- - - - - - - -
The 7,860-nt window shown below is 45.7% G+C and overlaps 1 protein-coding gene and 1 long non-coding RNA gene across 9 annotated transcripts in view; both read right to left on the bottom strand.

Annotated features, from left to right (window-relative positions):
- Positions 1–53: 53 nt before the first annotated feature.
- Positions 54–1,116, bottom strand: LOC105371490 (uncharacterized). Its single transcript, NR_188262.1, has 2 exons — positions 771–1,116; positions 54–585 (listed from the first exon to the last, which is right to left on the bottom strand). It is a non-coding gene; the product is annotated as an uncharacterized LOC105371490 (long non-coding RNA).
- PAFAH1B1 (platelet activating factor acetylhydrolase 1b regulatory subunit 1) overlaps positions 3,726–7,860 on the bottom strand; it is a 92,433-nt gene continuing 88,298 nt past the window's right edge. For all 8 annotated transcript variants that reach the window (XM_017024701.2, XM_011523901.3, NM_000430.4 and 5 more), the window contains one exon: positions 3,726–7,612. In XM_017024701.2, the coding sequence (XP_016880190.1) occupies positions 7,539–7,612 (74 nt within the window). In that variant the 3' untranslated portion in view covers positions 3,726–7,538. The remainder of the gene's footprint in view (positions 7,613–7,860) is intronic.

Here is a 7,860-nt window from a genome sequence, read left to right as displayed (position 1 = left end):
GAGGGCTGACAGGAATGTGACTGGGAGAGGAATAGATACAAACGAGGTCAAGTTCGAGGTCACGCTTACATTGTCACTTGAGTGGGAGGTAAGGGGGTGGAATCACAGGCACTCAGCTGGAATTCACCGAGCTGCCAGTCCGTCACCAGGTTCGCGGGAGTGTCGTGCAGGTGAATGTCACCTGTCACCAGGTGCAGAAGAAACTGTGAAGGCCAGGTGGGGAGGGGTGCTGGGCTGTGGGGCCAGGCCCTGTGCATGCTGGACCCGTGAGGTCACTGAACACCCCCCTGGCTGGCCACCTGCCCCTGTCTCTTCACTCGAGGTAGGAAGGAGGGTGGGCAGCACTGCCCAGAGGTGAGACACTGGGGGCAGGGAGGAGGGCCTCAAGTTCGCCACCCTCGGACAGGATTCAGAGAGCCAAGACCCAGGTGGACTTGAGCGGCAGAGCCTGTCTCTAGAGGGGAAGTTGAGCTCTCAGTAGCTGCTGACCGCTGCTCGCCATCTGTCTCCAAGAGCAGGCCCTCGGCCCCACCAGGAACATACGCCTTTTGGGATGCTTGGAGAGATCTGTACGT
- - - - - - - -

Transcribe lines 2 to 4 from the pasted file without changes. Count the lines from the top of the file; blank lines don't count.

Annotated features, from left to right (window-relative positions):
- Positions 1–53: 53 nt before the first annotated feature.
- Positions 54–1,116, bottom strand: LOC105371490 (uncharacterized). Its single transcript, NR_188262.1, has 2 exons — positions 771–1,116; positions 54–585 (listed from the first exon to the last, which is right to left on the bottom strand). It is a non-coding gene; the product is annotated as an uncharacterized LOC105371490 (long non-coding RNA).